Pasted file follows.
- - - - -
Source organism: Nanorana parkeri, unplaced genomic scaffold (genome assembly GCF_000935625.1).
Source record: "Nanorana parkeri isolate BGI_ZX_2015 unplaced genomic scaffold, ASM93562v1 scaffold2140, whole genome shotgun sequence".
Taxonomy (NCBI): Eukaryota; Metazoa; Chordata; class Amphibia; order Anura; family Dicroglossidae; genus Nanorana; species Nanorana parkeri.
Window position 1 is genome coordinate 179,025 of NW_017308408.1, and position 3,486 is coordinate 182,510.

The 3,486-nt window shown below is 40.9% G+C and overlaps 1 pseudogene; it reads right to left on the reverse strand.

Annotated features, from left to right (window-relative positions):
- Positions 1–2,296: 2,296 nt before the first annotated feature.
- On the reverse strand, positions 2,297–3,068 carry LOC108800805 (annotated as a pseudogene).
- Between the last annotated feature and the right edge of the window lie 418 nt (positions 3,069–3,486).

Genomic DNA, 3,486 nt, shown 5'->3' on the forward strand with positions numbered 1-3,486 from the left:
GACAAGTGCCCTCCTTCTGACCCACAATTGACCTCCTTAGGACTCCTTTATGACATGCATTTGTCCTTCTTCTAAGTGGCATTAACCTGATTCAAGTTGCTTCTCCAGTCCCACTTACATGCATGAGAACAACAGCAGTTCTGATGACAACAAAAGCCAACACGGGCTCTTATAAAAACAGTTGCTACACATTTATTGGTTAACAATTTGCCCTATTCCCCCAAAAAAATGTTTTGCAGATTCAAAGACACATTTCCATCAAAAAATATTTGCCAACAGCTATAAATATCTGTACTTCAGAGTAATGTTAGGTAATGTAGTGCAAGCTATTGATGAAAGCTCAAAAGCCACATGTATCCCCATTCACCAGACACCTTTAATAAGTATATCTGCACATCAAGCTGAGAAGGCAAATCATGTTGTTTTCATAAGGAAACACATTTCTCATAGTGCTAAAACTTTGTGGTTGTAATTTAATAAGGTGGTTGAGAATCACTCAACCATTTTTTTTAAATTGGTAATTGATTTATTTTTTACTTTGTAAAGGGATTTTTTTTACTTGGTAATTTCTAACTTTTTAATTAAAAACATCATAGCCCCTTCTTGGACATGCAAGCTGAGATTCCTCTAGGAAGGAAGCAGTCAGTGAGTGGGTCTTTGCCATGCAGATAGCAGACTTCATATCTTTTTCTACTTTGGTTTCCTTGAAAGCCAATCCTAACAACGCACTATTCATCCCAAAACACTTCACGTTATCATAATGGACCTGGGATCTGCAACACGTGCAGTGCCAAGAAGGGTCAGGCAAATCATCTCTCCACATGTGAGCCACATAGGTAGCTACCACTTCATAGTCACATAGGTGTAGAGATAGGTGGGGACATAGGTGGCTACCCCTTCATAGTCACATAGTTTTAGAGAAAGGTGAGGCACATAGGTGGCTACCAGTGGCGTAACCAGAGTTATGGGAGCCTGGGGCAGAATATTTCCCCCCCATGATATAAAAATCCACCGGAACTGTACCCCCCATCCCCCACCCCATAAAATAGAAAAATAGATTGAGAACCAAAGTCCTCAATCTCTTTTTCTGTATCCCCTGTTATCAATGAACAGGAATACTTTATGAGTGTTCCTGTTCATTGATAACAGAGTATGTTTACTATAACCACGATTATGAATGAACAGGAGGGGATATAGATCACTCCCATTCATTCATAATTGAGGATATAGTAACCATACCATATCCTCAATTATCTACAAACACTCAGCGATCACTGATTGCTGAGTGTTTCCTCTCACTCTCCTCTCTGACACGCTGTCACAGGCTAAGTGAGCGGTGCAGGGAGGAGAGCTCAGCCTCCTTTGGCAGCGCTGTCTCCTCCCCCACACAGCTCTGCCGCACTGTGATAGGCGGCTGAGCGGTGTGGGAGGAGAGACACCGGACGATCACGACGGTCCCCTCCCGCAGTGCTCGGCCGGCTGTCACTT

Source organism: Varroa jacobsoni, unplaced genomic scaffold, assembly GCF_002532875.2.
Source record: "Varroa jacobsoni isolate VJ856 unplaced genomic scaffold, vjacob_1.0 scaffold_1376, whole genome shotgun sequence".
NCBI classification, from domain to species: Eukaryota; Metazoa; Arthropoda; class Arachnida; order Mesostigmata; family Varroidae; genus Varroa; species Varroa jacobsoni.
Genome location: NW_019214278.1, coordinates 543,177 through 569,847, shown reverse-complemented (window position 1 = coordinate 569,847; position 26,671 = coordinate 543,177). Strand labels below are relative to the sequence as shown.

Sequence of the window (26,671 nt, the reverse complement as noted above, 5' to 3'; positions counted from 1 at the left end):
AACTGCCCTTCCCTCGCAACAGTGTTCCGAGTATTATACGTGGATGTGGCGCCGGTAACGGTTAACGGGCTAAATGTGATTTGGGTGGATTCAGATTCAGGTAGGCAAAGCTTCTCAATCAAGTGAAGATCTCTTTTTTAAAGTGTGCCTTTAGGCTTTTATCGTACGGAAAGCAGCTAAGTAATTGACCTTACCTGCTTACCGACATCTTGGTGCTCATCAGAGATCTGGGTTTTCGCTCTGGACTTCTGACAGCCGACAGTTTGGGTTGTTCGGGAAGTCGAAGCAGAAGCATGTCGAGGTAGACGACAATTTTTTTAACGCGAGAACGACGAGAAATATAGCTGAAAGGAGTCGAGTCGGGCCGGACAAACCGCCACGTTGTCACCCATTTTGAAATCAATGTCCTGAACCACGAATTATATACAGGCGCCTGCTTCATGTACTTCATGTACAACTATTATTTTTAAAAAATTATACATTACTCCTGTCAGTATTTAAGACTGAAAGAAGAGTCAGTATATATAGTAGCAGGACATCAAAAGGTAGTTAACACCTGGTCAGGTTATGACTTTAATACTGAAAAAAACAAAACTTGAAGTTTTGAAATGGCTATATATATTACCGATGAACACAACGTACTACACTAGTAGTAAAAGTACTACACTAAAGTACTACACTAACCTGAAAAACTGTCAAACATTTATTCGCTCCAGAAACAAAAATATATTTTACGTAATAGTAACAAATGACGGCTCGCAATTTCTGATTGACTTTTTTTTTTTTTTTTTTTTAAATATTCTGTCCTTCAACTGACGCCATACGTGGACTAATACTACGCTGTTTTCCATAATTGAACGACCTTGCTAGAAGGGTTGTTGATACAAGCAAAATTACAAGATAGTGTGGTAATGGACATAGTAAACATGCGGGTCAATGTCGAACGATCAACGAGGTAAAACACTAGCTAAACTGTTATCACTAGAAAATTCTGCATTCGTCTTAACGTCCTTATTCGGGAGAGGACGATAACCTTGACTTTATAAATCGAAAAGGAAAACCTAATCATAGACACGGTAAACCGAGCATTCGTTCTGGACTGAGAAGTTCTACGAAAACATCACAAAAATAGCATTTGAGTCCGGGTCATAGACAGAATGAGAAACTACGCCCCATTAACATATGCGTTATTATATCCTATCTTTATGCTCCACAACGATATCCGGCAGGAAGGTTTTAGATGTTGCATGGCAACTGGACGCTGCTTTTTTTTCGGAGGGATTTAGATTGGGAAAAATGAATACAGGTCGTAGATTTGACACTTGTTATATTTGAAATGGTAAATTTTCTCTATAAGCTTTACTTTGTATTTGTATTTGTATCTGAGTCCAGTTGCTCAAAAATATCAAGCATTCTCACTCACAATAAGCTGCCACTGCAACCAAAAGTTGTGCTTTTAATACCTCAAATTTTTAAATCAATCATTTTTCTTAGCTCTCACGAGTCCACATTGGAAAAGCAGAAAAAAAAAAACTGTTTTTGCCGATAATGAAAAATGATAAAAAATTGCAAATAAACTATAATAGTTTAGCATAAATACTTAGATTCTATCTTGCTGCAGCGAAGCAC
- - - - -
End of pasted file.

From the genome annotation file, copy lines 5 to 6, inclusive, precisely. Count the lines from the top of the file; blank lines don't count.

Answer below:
The 3,486-nt window shown below is 40.9% G+C and overlaps 1 pseudogene; it reads right to left on the reverse strand.

Annotated features, from left to right (window-relative positions):